Microservices Update from BUILD 2017

One of my main goals at BUILD this year was to get a better understanding of how Microsoft is recommending to build microservices with .NET.  The term “microservices” was thrown around quite a bit during the keynotes and sessions but there was very little detail offered beyond these references.

The context of these references was usually in conjunction with references to Docker, containers, Azure Container Service (ACS) and/or ServiceFabric.   All these technologies can be used to build/deploy microservices and its great that Microsoft is creating an integration story but the architectural design and best practices were always missing.  The only full length session from Microsoft with “microservices” in the title was centered around ServiceFabric.

Found It!

There was, however, a short 30 min presentation in the expo hall from Cesar De la Torre Llorente and Glenn Condron called “Microservices Architecture with .NET Core”.  BINGO! 

Apparently these are the guys, that are working on the microservices story for .NET.  They even released a preview of a book entitled “.NET Microservices: Architecture for Containerized .NET Applications”

So they have definitely been thinking deeply about how to make it easy for .NET developers to use .NET Core to build and be successful with microservices architectures.

Work in Progress

Later I went by some of the .NET/ASP.NET booths to get more info and was told they’ve been working on this book and others for 6+ months and are currently soliciting feedback from microservices “experts” to make sure they are solid before releasing them publicly.  This makes a ton of sense.  The last thing we want is for them to declare the new microservices architecture best practices and it be immediately met with negative feedback from the community.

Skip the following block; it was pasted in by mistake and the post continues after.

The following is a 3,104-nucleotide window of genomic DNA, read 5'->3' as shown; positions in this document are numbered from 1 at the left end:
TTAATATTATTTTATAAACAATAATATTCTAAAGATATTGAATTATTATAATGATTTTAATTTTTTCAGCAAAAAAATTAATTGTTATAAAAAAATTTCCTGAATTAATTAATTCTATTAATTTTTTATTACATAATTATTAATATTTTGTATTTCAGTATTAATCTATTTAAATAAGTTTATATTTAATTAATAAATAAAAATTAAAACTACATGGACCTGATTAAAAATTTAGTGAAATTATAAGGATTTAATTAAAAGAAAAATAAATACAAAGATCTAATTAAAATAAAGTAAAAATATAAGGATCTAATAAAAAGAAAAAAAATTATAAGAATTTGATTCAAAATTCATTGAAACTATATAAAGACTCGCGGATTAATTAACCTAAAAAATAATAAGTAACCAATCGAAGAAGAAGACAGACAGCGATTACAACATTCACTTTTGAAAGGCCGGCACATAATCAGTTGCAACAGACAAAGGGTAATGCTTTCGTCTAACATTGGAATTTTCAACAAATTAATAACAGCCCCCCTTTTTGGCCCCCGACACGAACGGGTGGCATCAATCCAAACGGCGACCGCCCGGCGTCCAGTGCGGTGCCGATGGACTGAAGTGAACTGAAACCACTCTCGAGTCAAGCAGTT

Not only are they working on books but also reference applications that serve as a working example of the guidance.  Check out their work on Github and try it out:

https://github.com/dotnet-architecture/eShopOnContainers

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What I Learned at Build

Based on Cesar’s presentation and various conversations with different Microsoft engineers here is what I learned.

  • .NET Core is the framework to use for Microservices
    • It’s fast
    • It’s small
    • It’s the future
  • Containers/Docker for packaging applications
    • It’s the next step in infrastructure abstraction at the application level
    • Great development and release stories
  • Use a container orchestrator
    • Azure Container Service is a great cloud option offering many management APIs (Kubernetes, Mesos, Swarm)
    • ServiceFabric is the microservices framework that Azure uses internally
    • Microsoft doesn’t care if you use one of their orchestrators/services, they want .NET Core to work great with all of them
  • .NET Core microservices will work with outside services
    • Microsoft knows customers already have investments in other vendors/products
    • This isn’t a lock-in play, they just want customers to be successful with .NET Core
    • They will remove any barriers to that end, including integrating/supporting 3rd party vendors/providers/services

Summary

Microsoft is thinking hard about how to make customers with .NET Core to build microservices.  We can all participate with them on Github as their guidance materializes.  We can expect to hear a more polished story in the coming months.  I’m guessing around the .NET Core 2.0 GA timeframe this fall.

What do you think about Microsoft approach? Are you excited about where they are heading?  I’m considering writing a series of posts about building microservices on .NET core, are you interested?  Please leave comments below to continue the conversation and add you two cents.

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5 thoughts on “Microservices Update from BUILD 2017”

  1. Kostas Stroggylos

    I like the fact that the development of such a reference project is done in the public, and feedback from the community is encouraged and being taken into account. Would definitely love to see more posts on the topic!

  2. Just starting to look at .NET Core, so a reference application built in the open is great. Also, I would appreciate more posts with your take on microservices.

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